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1 April 2010 Serosurveillance for Japanese Encephalitis and West Nile Viruses in Resident Birds in Hawai‘i
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Japanese encephalitis virus (JEV) and West Nile virus (WNV) are emerging zoonotic arboviruses that have recently undergone intercontinental expansion. Both JEV and WNV are naturally transmitted between mosquito vectors and vertebrate reservoir hosts, including birds. A potential route of JEV introduction from Asia to western North America is via the Hawaiian archipelago, while the spread of WNV from mainland North America to Hawai‘i is also considered an impending threat. We surveyed resident, non-native bird sera for antibodies to JEV and WNV on two Hawaiian Islands from 2004–2005. Three of 1,835 birds (0.16%) had evidence of antiflavivirus antibodies, demonstrating neutralizing activity to JEV and St. Louis encephalitis virus (SLEV). These detections could represent a limited transmission focus of either, or both, JEV and SLEV, or cross-reactive antibodies due to primary infection with an alternate flavivirus. Frequent air traffic from both Asia and North America to Hawai‘i, along with the presence of probable competent vectors and amplifying vertebrate hosts in Hawai‘i, increases the likelihood of introduction and maintenance of novel flaviviruses. Therefore, it is important to monitor for the presence of these viruses.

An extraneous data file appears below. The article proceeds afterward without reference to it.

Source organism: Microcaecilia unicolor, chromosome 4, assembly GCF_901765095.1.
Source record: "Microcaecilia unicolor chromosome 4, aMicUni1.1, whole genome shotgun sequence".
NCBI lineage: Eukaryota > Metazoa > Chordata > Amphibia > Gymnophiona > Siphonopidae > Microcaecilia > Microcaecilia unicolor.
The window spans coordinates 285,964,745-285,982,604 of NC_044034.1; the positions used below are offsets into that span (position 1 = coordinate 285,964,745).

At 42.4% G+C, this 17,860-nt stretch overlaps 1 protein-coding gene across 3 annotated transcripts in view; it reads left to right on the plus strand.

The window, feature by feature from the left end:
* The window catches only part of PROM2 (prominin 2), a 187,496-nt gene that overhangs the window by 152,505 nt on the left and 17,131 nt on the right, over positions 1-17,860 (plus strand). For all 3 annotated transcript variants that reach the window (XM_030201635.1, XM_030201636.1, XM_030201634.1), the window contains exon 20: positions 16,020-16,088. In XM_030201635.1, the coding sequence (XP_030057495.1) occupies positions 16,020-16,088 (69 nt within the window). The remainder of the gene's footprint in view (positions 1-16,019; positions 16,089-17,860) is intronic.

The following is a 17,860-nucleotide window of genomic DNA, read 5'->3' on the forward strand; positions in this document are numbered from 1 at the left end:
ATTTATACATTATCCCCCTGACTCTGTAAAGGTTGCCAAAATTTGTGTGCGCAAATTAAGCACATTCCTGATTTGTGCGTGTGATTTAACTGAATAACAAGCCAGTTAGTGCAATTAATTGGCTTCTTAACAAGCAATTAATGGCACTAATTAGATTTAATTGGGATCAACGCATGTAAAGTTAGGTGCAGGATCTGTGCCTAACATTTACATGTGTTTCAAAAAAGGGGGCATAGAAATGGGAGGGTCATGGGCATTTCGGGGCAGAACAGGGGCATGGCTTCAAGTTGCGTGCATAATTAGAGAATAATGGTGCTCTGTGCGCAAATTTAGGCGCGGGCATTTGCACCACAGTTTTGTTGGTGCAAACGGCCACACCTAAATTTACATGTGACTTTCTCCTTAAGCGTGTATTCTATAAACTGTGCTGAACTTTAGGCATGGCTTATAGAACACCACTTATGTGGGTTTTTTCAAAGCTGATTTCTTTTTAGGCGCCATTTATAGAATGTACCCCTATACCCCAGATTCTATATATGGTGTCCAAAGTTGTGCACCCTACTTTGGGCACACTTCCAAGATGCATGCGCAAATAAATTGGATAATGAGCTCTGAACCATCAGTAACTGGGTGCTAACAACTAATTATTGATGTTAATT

Nicole M. Nemeth, Angela M. Bosco-Lauth, Rebecca H. Sciulli, Remedios B. Gose, Mark T. Nagata, and Richard A. Bowen "Serosurveillance for Japanese Encephalitis and West Nile Viruses in Resident Birds in Hawai‘i," Journal of Wildlife Diseases 46(2), 659-664, (1 April 2010).
Received: 16 August 2009; Published: 1 April 2010

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